The FTC has already asserted that endorser disclosures within a tweet, not merely on your profile page, are necessary.  The Commission’s recent spate of cautionary letters to Instagram advertisers and endorsers has stressed that, when required, disclosure of the material connection has to be in a form understandable by average users, who may not be familiar with conventions such as an #sp tag for “sponsored.”  In prescription drug advertising, the FDA similarly declined to give advertisers much of a pass in omitting or shortening necessary side-effect disclosures, stating in its 2014 Draft Guidance for Industry on Internet/Social Media Platforms with Character Space Limitations that such information still has to be squeezed comprehensibly into that 140 character limit, though with a limited allowance for abbreviations not permitted in other contexts. 

Double-sized tweets will make the agencies even less likely to forgive inadequate disclosures on Twitter or to cock a sympathetic ear at the excuse of character limitations.  More than ever before, Twitter marketers and endorsers should be attentive to compliance with required disclosures.  The silver lining on this cloud is that the extra characters will give marketers a little more room to do this, while still putting out effective marketing messaging.

 

Government-Mandated Health Warnings in Sweetened Beverage Advertising Found Likely to Chill Protected Free Speech

On September 20, the Ninth Circuit blocked the City and County of San Francisco from implementing an ordinance that would have required health warnings on advertisements for beverages that contain one or more added sweeteners and more than 24 calories per 12 fluid ounces of beverage. The Ninth Circuit’s panel opinion, in reversing a district court order, held the ordinance likely chilled protected commercial speech under the First Amendment.

The 2015 ordinance would have required that advertisements (not labels) for sweetened beverages contain an explicit health warning that “occup[ied] 20 percent of the advertisement [] set off by a rectangular border”, like so:

The American Beverage Association, the California Retailers Association, and the California State Outdoor Advertising Association (“Associations”) sued to enjoin the implementation of the ordinance on constitutional grounds.  The district court denied a preliminary injunction and the Ninth Circuit granted interlocutory appeal.

Under established precedent, regulations that compel speech by imposing a disclosure are governed by the framework set forth in the SCOTUS case of Zauderer v. Office of Disciplinary Counsel of Supreme Court of Ohio (1985) (upholding a state bar disciplinary rule requiring that attorney advertisements regarding contingent-fee rates inform clients they would be liable for costs (as opposed to legal fees), even if their claims were unsuccessful). The Zauderer framework historically had been applied to government-mandated disclosures needed to prevent consumer deception.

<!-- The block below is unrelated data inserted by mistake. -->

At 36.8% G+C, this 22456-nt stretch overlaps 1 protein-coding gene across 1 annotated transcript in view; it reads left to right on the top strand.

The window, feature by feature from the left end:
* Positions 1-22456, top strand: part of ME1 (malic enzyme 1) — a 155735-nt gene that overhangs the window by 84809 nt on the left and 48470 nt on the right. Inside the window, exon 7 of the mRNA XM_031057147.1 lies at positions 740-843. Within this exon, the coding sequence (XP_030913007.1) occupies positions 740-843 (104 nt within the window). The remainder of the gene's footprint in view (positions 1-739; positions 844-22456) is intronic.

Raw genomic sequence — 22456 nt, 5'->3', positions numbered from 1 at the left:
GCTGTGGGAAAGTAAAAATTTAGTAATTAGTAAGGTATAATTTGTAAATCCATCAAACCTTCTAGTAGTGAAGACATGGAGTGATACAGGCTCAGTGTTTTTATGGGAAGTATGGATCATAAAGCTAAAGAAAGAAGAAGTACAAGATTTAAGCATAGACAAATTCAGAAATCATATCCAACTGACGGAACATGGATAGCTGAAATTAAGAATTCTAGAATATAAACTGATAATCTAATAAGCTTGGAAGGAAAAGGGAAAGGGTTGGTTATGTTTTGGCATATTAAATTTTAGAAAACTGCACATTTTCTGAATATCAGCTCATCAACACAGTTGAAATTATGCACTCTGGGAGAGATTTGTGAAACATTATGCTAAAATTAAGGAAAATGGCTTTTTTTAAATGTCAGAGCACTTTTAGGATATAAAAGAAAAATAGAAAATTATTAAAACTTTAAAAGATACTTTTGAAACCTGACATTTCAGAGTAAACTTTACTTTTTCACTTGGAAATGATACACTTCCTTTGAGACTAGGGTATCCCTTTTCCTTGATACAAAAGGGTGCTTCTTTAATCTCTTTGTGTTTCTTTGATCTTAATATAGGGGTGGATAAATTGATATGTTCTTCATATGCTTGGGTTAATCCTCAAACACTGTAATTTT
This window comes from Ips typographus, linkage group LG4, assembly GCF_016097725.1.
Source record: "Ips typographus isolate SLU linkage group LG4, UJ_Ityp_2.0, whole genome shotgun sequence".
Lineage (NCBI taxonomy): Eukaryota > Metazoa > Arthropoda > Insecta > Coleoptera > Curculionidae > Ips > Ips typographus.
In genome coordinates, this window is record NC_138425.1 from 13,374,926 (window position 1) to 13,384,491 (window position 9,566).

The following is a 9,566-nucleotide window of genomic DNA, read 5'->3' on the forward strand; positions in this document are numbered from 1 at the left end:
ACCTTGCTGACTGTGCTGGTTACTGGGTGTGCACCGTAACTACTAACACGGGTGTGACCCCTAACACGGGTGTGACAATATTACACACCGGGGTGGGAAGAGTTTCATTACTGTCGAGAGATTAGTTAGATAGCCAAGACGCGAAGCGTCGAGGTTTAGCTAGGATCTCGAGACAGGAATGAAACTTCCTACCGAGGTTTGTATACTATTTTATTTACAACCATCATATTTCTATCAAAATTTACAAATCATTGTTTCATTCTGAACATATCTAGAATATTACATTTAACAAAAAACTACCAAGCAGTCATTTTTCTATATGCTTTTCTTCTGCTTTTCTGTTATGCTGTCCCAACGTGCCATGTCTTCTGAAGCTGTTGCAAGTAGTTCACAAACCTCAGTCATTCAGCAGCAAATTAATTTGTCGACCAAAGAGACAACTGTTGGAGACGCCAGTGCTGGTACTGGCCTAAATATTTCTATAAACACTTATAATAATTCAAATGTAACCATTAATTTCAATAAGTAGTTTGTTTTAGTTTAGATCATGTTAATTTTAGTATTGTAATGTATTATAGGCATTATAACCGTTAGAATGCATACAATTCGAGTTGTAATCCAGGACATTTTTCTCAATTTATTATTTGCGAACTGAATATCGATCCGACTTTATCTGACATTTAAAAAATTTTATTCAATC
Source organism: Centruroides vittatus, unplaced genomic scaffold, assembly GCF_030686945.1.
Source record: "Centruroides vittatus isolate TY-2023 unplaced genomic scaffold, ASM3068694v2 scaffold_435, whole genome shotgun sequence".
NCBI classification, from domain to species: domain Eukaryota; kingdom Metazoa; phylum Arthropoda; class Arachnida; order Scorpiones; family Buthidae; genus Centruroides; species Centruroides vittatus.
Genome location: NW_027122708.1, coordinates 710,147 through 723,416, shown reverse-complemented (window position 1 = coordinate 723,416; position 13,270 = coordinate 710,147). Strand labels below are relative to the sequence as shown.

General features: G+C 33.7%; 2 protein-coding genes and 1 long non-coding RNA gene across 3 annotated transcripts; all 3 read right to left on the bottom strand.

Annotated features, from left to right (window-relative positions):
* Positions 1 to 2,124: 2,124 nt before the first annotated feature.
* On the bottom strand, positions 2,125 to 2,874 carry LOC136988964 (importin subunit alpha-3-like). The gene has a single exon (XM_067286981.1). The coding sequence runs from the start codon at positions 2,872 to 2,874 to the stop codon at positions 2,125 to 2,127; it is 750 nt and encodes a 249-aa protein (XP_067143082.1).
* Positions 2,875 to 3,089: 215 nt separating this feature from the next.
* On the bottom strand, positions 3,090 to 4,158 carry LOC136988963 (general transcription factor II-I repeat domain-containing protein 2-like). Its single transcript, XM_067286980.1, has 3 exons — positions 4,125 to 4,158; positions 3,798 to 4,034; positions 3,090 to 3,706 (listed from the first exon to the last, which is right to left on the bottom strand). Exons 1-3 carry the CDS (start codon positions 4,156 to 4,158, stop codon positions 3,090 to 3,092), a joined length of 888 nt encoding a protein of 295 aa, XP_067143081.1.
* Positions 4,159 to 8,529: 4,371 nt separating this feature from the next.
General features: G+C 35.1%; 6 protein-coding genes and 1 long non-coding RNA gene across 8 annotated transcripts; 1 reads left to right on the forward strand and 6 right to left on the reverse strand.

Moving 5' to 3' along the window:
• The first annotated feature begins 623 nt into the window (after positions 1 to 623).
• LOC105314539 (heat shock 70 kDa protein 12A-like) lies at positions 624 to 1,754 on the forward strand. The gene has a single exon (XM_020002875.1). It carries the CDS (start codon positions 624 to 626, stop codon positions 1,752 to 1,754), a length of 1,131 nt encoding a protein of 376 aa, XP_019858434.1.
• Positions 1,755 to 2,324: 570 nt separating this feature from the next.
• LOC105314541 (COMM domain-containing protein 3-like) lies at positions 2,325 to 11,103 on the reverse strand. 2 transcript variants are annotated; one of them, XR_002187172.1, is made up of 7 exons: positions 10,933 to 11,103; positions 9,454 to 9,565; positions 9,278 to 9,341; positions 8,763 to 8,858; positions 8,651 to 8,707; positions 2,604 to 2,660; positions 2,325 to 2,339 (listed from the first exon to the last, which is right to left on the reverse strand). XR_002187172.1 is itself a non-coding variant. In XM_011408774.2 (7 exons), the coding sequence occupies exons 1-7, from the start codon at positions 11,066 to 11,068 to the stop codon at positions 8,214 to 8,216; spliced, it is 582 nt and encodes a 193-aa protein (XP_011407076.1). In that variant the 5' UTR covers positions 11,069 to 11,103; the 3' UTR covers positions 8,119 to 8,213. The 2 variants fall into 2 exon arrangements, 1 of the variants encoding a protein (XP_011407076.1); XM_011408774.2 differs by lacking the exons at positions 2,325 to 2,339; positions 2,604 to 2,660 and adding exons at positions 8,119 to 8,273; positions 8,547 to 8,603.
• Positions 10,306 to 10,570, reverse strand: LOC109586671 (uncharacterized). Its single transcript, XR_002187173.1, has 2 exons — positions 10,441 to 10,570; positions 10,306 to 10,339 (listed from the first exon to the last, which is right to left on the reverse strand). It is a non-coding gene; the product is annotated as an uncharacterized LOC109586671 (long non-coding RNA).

The Ninth Circuit panel opinion applied the Zauderer framework beyond the context of preventing consumer deception.  Under the framework, the Ninth Circuit held that compelled disclosures could be related to other substantial government interests, such as promoting public health, but had to be “factual and non-controversial” and not “unjustified or unduly burdensome.”

The San Francisco ordinance satisfied neither of these factors.  The Ninth Circuit panel observed the warning falsely conveyed the message that sweetened beverages contribute to obesity, diabetes, and tooth decay, regardless of the quantity consumed or other lifestyle choices.  This message was contrary to statements by the FDA that added sugars are “generally recognized as safe,”  and “can be a part of a healthy dietary pattern when not consumed in excess amounts.”

The Ninth Circuit also held the warning was misleading.  “By focusing on a single product, the warning conveyed the message that sugar-sweetened beverages were less healthy than other sources of added sugars and calories and were more likely to contribute to obesity, diabetes, and tooth decay than other foods.”  This message was found to be deceptive in light of the current state of research on the issue.

Finally, the court held the warning requirement unduly burdened and chilled protected commercial speech.  The panel observed the black box warning “overwhelms other visual elements” in the advertisement.  This, according to the panel, would defeat the purpose of the advertisement, “turning it into a vehicle for a debate about the health effects of sugar-sweetened beverages.”

Thus, Ninth Circuit panel concluded that the Associations had shown a likelihood of success on the merits of their First Amendment claim.